On the wall of Jim Isaak’s office at the Mayo Clinic in Rochester hangs a framed reminder of that magical season 32 years ago.
Captured for eternity in a black-and-white photograph are Isaak and teammate Mark Prairie carrying a triumphant coach Bob Sadek on their shoulders in the moments after Sadek’s Rosemount Irish defeated Moorhead for the 1981 Class AA State High School football championship.
“I’ll cherish that forever,” Isaak, now a Mayo Clinic fundraiser, said of playing for Sadek. “He just made it fun — he made sports fun. He brought out the best in people.”
Sadek, a prominent high school athlete who played quarterback for the University of Minnesota before enjoying a long career as a high school teacher and coach, died May 31 from heart disease. He was 70.
An intense competitor who played several sports, Sadek honed his athletic skills on the fields, rinks and gym floors of Minneapolis before his family moved to suburban Chicago. When his father, who worked for Armour & Co., was transferred back to the Twin Cities during his son’s senior year of high school, Sadek enrolled at Richfield in time for the 1959-60 basketball season.
“We had a pretty good team coming back that year, but Bob was kind of like the last cog in the machine that took us from a good team to a great team,” said Bill Davis, a teammate who became a lifelong friend.
With Sadek at point guard, Richfield reached the 1960 state tournament, where it lost in the semifinals to Edgerton, a small-town team from southwestern Minnesota that was the tournament darling and eventual champion.
Within a year, Sadek was at the University of Minnesota, where he was a backup quarterback on a Rose Bowl team and later, a starter.
“He was smart and he did everything with confidence,” said Stan Skjei, a teammate and friend who later coached against Sadek. “He was kind of ‘Cool Hand Luke’ like. He’d say something in the huddle, and you’d get it done.”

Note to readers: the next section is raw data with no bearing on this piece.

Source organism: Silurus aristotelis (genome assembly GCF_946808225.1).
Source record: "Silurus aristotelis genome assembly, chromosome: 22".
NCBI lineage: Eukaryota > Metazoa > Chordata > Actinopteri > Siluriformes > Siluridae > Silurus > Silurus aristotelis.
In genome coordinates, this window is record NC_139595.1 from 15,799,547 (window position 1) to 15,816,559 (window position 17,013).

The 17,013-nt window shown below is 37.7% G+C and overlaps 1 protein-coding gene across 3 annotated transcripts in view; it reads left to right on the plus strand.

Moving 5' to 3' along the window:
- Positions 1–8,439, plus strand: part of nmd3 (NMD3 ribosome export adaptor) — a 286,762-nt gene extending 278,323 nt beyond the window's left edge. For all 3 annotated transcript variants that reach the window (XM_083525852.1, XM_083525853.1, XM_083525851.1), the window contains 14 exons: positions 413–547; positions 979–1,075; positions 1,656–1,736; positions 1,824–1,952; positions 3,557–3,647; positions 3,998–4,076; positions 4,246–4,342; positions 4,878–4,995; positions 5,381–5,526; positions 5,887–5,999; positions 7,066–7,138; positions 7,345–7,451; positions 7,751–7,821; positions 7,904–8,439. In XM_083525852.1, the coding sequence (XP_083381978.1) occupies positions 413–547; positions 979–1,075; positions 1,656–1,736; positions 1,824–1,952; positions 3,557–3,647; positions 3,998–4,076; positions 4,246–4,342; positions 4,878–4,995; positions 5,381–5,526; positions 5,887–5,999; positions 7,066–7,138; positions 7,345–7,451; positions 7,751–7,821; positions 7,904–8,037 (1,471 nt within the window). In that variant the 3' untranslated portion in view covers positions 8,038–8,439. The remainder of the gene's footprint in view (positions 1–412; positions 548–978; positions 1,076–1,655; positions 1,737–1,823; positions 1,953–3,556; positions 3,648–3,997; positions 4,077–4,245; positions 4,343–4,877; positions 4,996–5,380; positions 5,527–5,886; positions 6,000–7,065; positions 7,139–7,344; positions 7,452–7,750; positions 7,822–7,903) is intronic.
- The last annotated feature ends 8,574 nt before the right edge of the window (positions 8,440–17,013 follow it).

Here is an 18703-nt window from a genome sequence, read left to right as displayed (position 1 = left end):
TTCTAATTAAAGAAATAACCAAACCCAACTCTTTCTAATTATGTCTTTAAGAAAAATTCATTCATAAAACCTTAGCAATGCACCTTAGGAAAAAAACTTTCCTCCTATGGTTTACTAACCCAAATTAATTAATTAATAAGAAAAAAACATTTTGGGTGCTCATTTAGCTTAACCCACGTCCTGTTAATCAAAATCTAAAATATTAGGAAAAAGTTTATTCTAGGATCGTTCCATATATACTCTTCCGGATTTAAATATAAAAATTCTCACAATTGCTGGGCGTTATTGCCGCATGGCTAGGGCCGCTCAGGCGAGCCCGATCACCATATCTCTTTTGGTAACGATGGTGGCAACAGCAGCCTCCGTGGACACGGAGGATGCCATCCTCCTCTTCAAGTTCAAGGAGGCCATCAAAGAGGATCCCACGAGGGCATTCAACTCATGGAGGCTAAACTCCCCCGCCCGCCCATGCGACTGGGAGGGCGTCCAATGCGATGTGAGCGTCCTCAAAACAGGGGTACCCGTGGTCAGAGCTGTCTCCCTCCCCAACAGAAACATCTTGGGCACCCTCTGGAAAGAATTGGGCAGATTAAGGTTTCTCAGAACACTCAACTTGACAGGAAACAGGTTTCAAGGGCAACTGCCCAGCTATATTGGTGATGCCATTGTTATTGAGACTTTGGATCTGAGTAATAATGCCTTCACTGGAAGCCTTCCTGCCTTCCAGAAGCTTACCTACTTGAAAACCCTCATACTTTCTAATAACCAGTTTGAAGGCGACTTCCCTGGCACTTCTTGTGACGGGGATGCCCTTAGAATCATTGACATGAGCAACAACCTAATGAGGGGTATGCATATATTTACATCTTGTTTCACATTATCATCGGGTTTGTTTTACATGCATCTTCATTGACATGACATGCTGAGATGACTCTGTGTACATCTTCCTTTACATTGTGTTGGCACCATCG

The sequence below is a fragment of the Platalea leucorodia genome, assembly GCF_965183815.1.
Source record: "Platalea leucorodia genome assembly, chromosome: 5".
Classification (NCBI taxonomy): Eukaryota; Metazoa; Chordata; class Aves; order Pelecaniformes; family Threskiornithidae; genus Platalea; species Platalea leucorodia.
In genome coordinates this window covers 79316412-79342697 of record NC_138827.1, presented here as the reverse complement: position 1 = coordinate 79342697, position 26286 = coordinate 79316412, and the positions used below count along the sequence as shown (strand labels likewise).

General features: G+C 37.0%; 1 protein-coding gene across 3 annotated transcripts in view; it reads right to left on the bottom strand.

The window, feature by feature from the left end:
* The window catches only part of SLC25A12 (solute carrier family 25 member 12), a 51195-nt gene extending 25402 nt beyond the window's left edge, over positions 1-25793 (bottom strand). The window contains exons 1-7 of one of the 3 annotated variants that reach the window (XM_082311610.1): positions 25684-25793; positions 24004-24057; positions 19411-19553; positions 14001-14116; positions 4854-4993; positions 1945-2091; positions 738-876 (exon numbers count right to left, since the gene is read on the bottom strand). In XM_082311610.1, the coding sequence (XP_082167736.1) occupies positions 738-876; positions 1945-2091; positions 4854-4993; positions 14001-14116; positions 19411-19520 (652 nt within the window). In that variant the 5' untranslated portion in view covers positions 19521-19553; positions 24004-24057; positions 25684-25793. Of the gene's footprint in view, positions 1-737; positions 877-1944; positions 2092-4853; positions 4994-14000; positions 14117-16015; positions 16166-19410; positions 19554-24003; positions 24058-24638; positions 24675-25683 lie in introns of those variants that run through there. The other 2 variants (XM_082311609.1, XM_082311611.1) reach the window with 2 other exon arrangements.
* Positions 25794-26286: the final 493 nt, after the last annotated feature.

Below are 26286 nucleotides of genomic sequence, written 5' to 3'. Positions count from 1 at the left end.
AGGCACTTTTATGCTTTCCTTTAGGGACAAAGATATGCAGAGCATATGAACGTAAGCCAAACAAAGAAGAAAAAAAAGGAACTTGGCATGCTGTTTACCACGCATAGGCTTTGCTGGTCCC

After graduating, Sadek pursued a teaching and coaching career, with stints at Macalester, Northern Michigan, Hamline and New Mexico State before landing in 1979 at Rosemount, where he taught physical education and coached football and baseball.
The highlight came in 1981, when the Irish, with Sadek’s son, Brett, at quarterback, won the state title.
“That was just a dream come true,” said his wife, Mary Sadek.
Nearly a decade later, Sadek moved to the new Eagan High School, where he coached until retiring in 2009. One of his great joys, his wife said, was helping to build a new baseball field, something he’d also done at Rosemount.
Yet for all of Sadek’s athletic success, it was his ability to connect with students that Isaak and others most admired.
“He loved being part of a team — he loved being part of something,” Isaak said. “He loved interaction with players and students.”
Shortly after he retired, Sadek was diagnosed with an amyloid buildup and told that he was a candidate for a heart transplant. He got it last August, but by then, his body was worn down from the wait, Brett Sadek said.
Sadek, of Lakeville, is survived by his wife, Mary, his sons Brett and Joshua, his daughter Jacqueline and five grandchildren.